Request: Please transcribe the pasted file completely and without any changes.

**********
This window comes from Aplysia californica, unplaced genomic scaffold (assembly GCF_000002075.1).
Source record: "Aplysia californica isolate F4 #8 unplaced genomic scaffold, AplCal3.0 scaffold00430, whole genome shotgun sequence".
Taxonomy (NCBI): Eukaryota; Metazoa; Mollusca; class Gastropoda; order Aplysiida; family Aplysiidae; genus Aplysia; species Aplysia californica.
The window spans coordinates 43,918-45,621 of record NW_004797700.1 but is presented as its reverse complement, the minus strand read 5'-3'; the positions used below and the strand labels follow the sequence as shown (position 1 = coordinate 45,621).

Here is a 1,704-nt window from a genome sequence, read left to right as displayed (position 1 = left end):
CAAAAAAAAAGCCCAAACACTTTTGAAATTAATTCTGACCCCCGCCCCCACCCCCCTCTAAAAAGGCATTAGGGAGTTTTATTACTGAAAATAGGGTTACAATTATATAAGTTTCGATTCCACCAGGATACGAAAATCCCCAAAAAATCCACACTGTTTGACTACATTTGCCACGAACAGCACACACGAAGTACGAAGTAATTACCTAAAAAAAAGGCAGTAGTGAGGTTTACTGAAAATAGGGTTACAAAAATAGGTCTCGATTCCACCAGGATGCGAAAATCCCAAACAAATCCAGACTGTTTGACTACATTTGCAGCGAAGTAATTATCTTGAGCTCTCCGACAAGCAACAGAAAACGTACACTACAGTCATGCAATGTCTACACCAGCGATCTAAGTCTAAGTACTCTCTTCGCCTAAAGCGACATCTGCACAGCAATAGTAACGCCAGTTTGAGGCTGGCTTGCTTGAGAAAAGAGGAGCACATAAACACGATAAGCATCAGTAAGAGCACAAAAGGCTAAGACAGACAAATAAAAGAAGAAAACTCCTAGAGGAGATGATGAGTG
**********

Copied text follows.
This window comes from Aplysia californica, unplaced genomic scaffold (assembly GCF_000002075.1).
Source record: "Aplysia californica isolate F4 #8 unplaced genomic scaffold, AplCal3.0 scaffold00430, whole genome shotgun sequence".
Taxonomy (NCBI): Eukaryota; Metazoa; Mollusca; class Gastropoda; order Aplysiida; family Aplysiidae; genus Aplysia; species Aplysia californica.
The window spans coordinates 43,918-45,621 of record NW_004797700.1 but is presented as its reverse complement, the minus strand read 5'-3'; the positions used below and the strand labels follow the sequence as shown (position 1 = coordinate 45,621).

Here is a 1,704-nt window from a genome sequence, read left to right as displayed (position 1 = left end):
CAAAAAAAAAGCCCAAACACTTTTGAAATTAATTCTGACCCCCGCCCCCACCCCCCTCTAAAAAGGCATTAGGGAGTTTTATTACTGAAAATAGGGTTACAATTATATAAGTTTCGATTCCACCAGGATACGAAAATCCCCAAAAAATCCACACTGTTTGACTACATTTGCCACGAACAGCACACACGAAGTACGAAGTAATTACCTAAAAAAAAGGCAGTAGTGAGGTTTACTGAAAATAGGGTTACAAAAATAGGTCTCGATTCCACCAGGATGCGAAAATCCCAAACAAATCCAGACTGTTTGACTACATTTGCAGCGAAGTAATTATCTTGAGCTCTCCGACAAGCAACAGAAAACGTACACTACAGTCATGCAATGTCTACACCAGCGATCTAAGTCTAAGTACTCTCTTCGCCTAAAGCGACATCTGCACAGCAATAGTAACGCCAGTTTGAGGCTGGCTTGCTTGAGAAAAGAGGAGCACATAAACACGATAAGCATCAGTAAGAGCACAAAAGGCTAAGACAGACAAATAAAAGAAGAAAACTCCTAGAGGAGATGATGAGTG